Of course there is no single, correct approach to recruitment, as reflected in Slade Group’s own workforce of experienced recruitment consultants and sector specialists who have retrained for a second career in recruitment. The layers of candidate assessment undertaken by TRANSEARCH International, the Group’s executive search division, take into account far more than a job description can encapsulate to help businesses meet their future talent needs.

One of the key growth areas for the company is in temporary staffing, and Anita sees this trend as far from the nightmare painted by some social commentators who see us all becoming lonely, disenfranchised contractors. “Casualisation makes sense for both employers and employees, in that the former can work with fixed costs and employees can work across their portfolio of interests,” she says.

“About 15 years ago I remember broadcaster Phillip Adams talking about how by the end of the century the employment model will have flipped and 70 per cent of us will not be in full-time work, leaving society with the challenge of how to occupy its citizens,” she continues. “But while it’s likely that teams will look very different in the future than they do now, we’re still social animals and want to learn from each other – you only need to look at the growth of co-working.”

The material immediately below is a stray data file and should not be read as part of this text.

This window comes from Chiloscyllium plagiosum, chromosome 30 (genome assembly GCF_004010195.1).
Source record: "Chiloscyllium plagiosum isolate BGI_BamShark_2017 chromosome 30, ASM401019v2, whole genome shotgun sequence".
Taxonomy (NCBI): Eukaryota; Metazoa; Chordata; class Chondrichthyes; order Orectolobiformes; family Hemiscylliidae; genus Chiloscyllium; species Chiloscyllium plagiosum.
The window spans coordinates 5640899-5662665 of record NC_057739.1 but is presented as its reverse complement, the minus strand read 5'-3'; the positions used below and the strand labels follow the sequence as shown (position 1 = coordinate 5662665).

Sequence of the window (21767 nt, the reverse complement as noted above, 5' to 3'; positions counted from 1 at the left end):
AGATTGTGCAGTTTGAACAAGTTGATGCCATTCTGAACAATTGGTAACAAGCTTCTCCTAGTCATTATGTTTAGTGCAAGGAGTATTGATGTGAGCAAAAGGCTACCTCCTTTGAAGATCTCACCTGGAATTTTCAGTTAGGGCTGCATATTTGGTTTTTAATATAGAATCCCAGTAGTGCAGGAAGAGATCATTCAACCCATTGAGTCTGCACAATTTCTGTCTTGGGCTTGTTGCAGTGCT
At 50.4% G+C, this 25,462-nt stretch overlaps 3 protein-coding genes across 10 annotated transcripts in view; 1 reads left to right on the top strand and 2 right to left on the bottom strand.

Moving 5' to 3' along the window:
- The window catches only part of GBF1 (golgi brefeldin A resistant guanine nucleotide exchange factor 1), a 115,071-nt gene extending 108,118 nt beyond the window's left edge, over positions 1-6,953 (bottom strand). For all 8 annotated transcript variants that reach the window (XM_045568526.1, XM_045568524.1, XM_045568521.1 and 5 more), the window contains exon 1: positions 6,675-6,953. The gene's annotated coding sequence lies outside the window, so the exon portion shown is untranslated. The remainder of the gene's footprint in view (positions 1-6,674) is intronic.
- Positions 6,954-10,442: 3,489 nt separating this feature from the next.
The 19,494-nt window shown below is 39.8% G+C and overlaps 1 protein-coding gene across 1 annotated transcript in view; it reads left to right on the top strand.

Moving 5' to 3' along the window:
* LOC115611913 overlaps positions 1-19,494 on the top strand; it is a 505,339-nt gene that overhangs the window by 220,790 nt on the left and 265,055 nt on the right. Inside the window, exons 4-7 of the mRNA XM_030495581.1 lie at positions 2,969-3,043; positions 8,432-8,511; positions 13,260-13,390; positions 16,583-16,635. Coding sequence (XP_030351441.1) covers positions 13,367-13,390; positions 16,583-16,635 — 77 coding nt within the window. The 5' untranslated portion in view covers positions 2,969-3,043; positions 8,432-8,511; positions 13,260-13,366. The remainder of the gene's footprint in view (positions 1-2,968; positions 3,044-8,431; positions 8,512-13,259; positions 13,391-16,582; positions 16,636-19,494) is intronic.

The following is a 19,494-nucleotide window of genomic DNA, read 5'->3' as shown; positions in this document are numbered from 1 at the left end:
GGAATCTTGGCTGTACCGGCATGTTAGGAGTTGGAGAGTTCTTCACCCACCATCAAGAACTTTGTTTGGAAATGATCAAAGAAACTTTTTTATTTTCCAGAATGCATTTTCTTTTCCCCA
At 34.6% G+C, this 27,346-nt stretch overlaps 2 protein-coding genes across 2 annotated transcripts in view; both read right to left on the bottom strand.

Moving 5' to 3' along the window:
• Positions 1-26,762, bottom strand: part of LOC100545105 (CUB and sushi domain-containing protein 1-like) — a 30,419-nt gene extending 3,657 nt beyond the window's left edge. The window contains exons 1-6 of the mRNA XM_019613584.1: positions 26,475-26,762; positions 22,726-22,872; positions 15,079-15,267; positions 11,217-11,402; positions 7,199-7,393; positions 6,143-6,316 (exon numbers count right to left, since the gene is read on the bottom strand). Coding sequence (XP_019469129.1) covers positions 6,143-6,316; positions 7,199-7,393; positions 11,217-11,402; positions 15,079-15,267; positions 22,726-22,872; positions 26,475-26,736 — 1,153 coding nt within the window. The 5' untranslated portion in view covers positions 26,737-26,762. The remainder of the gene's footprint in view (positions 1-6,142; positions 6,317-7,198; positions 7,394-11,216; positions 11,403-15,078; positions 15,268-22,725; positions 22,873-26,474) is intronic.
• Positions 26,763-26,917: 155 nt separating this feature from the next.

As for emerging occupations that businesses are expected to need recruitment support for, Anita says digital security looms large. “One of the great opportunities we see is in the technological dark arts, in that employers are going to want to hire the 22-year-old boffins who can hack their system and know how to test the integrity of software, but those are the people who fly under the radar and are hard to find,” she explains.

While employers are busy embedding innovation into day-to-day operations, a fresh perspective on the personalities and skill sets that your team needs to power its success is perhaps something that only an external recruiter can provide.

Anita says: “Experts say we’re still 40 years away from artificial intelligence in its truest form so the human overlay of recruitment experience is still much needed; an algorithm cannot do this yet.”

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Posted in The world @work